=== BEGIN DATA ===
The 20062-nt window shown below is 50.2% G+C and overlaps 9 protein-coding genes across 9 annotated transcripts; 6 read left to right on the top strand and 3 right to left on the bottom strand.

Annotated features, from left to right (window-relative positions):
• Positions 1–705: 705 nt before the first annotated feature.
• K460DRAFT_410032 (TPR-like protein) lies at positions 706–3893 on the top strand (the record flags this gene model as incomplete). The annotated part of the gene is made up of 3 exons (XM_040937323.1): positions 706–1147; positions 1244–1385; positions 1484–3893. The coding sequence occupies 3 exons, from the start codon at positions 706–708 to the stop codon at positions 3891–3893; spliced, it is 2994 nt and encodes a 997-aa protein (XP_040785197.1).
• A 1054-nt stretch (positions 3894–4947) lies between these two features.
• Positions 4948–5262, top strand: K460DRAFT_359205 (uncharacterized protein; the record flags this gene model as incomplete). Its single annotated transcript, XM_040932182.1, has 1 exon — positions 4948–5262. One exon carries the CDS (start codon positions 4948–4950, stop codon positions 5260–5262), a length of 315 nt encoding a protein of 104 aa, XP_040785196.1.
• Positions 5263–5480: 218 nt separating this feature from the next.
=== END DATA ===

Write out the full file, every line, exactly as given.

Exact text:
The 20062-nt window shown below is 50.2% G+C and overlaps 9 protein-coding genes across 9 annotated transcripts; 6 read left to right on the top strand and 3 right to left on the bottom strand.

Annotated features, from left to right (window-relative positions):
• Positions 1–705: 705 nt before the first annotated feature.
• K460DRAFT_410032 (TPR-like protein) lies at positions 706–3893 on the top strand (the record flags this gene model as incomplete). The annotated part of the gene is made up of 3 exons (XM_040937323.1): positions 706–1147; positions 1244–1385; positions 1484–3893. The coding sequence occupies 3 exons, from the start codon at positions 706–708 to the stop codon at positions 3891–3893; spliced, it is 2994 nt and encodes a 997-aa protein (XP_040785197.1).
• A 1054-nt stretch (positions 3894–4947) lies between these two features.
• Positions 4948–5262, top strand: K460DRAFT_359205 (uncharacterized protein; the record flags this gene model as incomplete). Its single annotated transcript, XM_040932182.1, has 1 exon — positions 4948–5262. One exon carries the CDS (start codon positions 4948–4950, stop codon positions 5260–5262), a length of 315 nt encoding a protein of 104 aa, XP_040785196.1.
• Positions 5263–5480: 218 nt separating this feature from the next.